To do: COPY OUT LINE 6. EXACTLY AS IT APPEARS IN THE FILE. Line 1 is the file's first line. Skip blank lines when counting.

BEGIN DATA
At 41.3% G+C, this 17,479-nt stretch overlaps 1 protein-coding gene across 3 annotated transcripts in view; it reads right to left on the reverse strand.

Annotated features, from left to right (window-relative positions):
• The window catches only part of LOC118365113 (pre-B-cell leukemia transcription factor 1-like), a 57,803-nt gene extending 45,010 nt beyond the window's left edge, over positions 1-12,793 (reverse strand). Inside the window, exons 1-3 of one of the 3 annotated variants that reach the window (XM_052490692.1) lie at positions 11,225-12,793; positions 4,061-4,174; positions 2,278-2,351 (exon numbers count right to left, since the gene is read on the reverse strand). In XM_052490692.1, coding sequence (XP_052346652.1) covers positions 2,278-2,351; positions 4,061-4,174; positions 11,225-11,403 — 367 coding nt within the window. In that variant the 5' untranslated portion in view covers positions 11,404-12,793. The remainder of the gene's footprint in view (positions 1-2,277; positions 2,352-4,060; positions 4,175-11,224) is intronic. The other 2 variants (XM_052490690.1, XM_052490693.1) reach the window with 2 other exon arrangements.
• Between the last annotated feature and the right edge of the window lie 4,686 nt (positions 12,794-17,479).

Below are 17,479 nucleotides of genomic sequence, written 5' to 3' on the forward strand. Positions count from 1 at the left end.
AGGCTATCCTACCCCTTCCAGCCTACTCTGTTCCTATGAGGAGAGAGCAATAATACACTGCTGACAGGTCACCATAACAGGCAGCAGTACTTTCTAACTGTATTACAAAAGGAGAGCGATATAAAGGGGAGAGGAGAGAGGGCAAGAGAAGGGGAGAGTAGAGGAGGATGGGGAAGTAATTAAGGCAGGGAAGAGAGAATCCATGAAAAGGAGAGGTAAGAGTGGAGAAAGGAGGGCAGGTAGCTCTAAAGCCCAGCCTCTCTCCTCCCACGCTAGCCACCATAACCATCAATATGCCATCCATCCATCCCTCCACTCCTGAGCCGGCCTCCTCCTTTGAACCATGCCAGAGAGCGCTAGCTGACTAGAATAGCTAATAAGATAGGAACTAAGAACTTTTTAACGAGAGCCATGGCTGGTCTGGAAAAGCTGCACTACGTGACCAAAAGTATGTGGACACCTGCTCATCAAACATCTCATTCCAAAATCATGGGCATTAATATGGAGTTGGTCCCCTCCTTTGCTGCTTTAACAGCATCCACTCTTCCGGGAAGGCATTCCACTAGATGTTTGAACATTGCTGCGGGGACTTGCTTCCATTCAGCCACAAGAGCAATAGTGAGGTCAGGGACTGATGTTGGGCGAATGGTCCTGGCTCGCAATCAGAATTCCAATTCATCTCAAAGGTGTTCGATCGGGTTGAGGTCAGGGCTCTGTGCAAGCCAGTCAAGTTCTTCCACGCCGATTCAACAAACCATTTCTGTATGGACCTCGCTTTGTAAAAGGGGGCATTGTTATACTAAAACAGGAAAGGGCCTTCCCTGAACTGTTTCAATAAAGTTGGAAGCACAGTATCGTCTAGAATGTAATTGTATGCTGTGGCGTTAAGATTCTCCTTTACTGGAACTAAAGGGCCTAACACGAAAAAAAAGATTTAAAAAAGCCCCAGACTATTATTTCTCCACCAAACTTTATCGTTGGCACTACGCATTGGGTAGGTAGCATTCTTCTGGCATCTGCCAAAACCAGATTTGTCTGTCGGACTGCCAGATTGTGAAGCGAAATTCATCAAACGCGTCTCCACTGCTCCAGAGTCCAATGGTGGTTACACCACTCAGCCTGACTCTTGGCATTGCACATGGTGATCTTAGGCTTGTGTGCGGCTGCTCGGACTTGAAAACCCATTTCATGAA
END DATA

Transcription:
AGGCTATCCTACCCCTTCCAGCCTACTCTGTTCCTATGAGGAGAGAGCAATAATACACTGCTGACAGGTCACCATAACAGGCAGCAGTACTTTCTAACTGTATTACAAAAGGAGAGCGATATAAAGGGGAGAGGAGAGAGGGCAAGAGAAGGGGAGAGTAGAGGAGGATGGGGAAGTAATTAAGGCAGGGAAGAGAGAATCCATGAAAAGGAGAGGTAAGAGTGGAGAAAGGAGGGCAGGTAGCTCTAAAGCCCAGCCTCTCTCCTCCCACGCTAGCCACCATAACCATCAATATGCCATCCATCCATCCCTCCACTCCTGAGCCGGCCTCCTCCTTTGAACCATGCCAGAGAGCGCTAGCTGACTAGAATAGCTAATAAGATAGGAACTAAGAACTTTTTAACGAGAGCCATGGCTGGTCTGGAAAAGCTGCACTACGTGACCAAAAGTATGTGGACACCTGCTCATCAAACATCTCATTCCAAAATCATGGGCATTAATATGGAGTTGGTCCCCTCCTTTGCTGCTTTAACAGCATCCACTCTTCCGGGAAGGCATTCCACTAGATGTTTGAACATTGCTGCGGGGACTTGCTTCCATTCAGCCACAAGAGCAATAGTGAGGTCAGGGACTGATGTTGGGCGAATGGTCCTGGCTCGCAATCAGAATTCCAATTCATCTCAAAGGTGTTCGATCGGGTTGAGGTCAGGGCTCTGTGCAAGCCAGTCAAGTTCTTCCACGCCGATTCAACAAACCATTTCTGTATGGACCTCGCTTTGTAAAAGGGGGCATTGTTATACTAAAACAGGAAAGGGCCTTCCCTGAACTGTTTCAATAAAGTTGGAAGCACAGTATCGTCTAGAATGTAATTGTATGCTGTGGCGTTAAGATTCTCCTTTACTGGAACTAAAGGGCCTAACACGAAAAAAAAGATTTAAAAAAGCCCCAGACTATTATTTCTCCACCAAACTTTATCGTTGGCACTACGCATTGGGTAGGTAGCATTCTTCTGGCATCTGCCAAAACCAGATTTGTCTGTCGGACTGCCAGATTGTGAAGCGAAATTCATCAAACGCGTCTCCACTGCTCCAGAGTCCAATGGTGGTTACACCACTCAGCCTGACTCTTGGCATTGCACATGGTGATCTTAGGCTTGTGTGCGGCTGCTCGGACTTGAAAACCCATTTCATGAA